I had a relatively drama-free childhood. I was looked after and I was provided for. I did OK. But here is a list of the three sets of antagonists I would choose as my enemies in the inevitable movie of my formative years.
The Couple Two Doors Down
First, I want to say that it’s not their fault. They were just old people. (Which might mean they were the age that I am now. Which is not old. To be clear.) They had probably lived in their house for a long time. And suddenly, they found themselves surrounded by young couples, who inevitably became young parents, which then inevitably led to a street full of kids kicking footballs and racing Grifters and Tomahawks up and down the paths.
I am now at an age where I can empathize with what I imagine their reaction was to all this: We are too old for this shit. Kids are the worst.
But still, for Little Me, they were mysterious and frightening. They were the one house where you did not want your football to go…the one where you would draw lots before deciding who was going to retrieve the ball if it was lost over their fence.
I’m sure they had more than their share of ringing-the-doorbell-and-running-away pranks. Maybe even a bag of flaming poop or two on their doorstep. As a child, they were powerful and to be feared. As an adult, they were an old(er) couple who just wanted to be left alone.
The Brother With a Turntable
When you live in a street full of kids, the birthday parties are never-ending. We all got invited to each other’s parties, regardless of if we were really friends or not. We were a job lot. So it was that I ended up at a party at the end of the street for a girl I didn’t really know except that she was loosely part of our group.
She had an older sibling – probably a brother. And he must have really wanted to DJ a 6 year old’s birthday. He had a record player and a pile of vinyl. He played us songs and we danced. Which meant we leapt up and down, screamed a lot, bumped into each other, into furniture, into walls.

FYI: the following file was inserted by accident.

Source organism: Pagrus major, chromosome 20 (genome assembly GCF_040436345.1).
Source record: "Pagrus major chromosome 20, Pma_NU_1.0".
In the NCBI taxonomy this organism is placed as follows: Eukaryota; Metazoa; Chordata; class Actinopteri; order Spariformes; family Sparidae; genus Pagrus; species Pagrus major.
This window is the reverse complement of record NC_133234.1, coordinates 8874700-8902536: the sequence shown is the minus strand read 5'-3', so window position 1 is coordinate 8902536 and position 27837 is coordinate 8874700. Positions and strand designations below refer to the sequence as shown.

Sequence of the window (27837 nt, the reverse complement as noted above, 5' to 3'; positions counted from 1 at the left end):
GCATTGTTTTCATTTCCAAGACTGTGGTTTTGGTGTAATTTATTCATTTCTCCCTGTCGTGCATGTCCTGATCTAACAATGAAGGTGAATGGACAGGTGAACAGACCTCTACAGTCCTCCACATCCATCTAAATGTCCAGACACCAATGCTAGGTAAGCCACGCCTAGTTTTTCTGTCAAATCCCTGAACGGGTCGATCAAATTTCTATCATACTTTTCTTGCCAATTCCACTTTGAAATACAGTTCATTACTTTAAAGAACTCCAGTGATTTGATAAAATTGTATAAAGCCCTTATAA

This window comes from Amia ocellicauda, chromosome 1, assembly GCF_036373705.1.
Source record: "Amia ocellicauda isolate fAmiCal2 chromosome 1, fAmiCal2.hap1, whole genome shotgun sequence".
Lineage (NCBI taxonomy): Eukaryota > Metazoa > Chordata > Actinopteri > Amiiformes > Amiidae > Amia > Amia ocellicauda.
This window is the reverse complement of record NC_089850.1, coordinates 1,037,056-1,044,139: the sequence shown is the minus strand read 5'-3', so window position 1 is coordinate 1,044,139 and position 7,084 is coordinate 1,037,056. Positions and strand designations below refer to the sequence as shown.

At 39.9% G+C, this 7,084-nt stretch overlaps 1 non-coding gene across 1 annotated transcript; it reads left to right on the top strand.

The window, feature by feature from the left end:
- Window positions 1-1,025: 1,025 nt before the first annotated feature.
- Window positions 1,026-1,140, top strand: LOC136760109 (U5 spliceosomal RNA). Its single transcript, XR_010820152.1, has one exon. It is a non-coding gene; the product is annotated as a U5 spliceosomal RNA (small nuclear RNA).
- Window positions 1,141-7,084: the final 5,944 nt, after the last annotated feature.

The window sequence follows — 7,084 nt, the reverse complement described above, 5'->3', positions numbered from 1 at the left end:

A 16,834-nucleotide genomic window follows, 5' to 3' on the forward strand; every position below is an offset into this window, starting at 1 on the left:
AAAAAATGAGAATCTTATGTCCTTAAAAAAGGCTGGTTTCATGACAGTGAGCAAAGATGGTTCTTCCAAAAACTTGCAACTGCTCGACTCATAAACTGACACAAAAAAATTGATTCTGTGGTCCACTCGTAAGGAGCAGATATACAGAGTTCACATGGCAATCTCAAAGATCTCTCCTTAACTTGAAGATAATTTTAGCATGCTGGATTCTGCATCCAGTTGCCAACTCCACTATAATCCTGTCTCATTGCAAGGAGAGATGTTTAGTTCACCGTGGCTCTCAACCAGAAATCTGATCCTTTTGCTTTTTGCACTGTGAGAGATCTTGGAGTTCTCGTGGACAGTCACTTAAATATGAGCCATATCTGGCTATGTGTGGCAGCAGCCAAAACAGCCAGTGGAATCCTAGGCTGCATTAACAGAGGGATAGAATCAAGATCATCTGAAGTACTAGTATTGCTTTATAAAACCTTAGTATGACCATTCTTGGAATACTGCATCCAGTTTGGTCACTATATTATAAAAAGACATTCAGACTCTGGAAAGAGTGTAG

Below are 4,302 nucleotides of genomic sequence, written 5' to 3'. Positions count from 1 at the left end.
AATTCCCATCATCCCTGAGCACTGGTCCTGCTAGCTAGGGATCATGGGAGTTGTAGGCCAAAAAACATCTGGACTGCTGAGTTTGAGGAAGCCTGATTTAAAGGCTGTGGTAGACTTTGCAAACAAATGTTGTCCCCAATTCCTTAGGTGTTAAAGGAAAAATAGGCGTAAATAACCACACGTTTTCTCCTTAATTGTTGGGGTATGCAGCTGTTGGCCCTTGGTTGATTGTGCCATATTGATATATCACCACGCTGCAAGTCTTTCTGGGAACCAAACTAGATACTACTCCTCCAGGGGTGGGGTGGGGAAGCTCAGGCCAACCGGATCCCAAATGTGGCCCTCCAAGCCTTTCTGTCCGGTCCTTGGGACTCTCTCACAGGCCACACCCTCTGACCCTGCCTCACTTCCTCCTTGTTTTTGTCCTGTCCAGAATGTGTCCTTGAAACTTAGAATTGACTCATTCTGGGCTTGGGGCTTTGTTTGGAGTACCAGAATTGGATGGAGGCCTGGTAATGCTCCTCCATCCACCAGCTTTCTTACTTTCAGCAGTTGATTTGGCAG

And this is not how a record collection should be treated.
So, this is how we had a very unusual end to a child’s birthday party: trapped in a group in the party room while our DJ – very angrily – played us his now-ruined records – scratched to hell because a group of small kids had not treated his collection with the respect it may or may not have deserved.
I don’t remember, really, if the older sibling was male or female. I don’t remember the music s/he played us. But I remember feeling trapped and guilty as we were made to listen to the warped, jumped records we’d apparently destroyed. Funny thing, childhood memories.
F was not a standard bully. He was a ringleader, a sportsman with a heritage that the teachers seemed to be impressed by. And he was a master strategist – his battleground: the sports field. Any sports field.
I had been very tall for my age in middle school, so I’d been drafted into the basketball team. I was delighted; my brothers were both sporty and this finally was an opportunity for me to stand in the same spotlight.
Our team, as far as I remember, won only one game in the season I played. But, still…A WIN!
I was looking forward to high-school basketball. Bringing my defensive intelligence to a much better team (I imagined) would lead to much better performances and maybe even a second win in my career. I was sadly mistaken; there was no way someone as short as I was would make the high school basketball team. Sure, I was still maybe slightly above average height, but the high school kids were huge. They were virtual men. They were mountains. They weren’t built to the same scale as me and my friends.
So, I took my basketball confidence into PE. And there, I caught the eye of F. He knew exactly what I was: a fraud with a fragile ego. Sure, I was still slightly taller than most of the other kids. And sure, I looked oddly enthusiastic for the kid who hid at the back of the line for football, rugby, or cricket practice. Here I was, on the basketball court: demanding the ball.
F was not fooled. He saw through my brittle confidence, reached into the crushing embarrassment that lurked just beneath the surface, and he yanked it out, deftly and with no small amount of genius. And all he had to do was do nothing.
A tussle in the center circle, I came away with the ball, and surged to the opposing net. I faced F, he looked into my soul, and he stepped aside, letting me shoot. Knowing I’d miss. Knowing, somehow, that just being expected to shoot with everyone else on the court watching, was more than my keenly developed sense of self-consciousness could stand.
Every time I had the ball, he let me shoot. Soon, everyone on the opposing side was letting me shoot. I missed every one.
I stopped playing basketball. Presumably, F is now in some special ops psychological warfare thinktank. Good luck to him.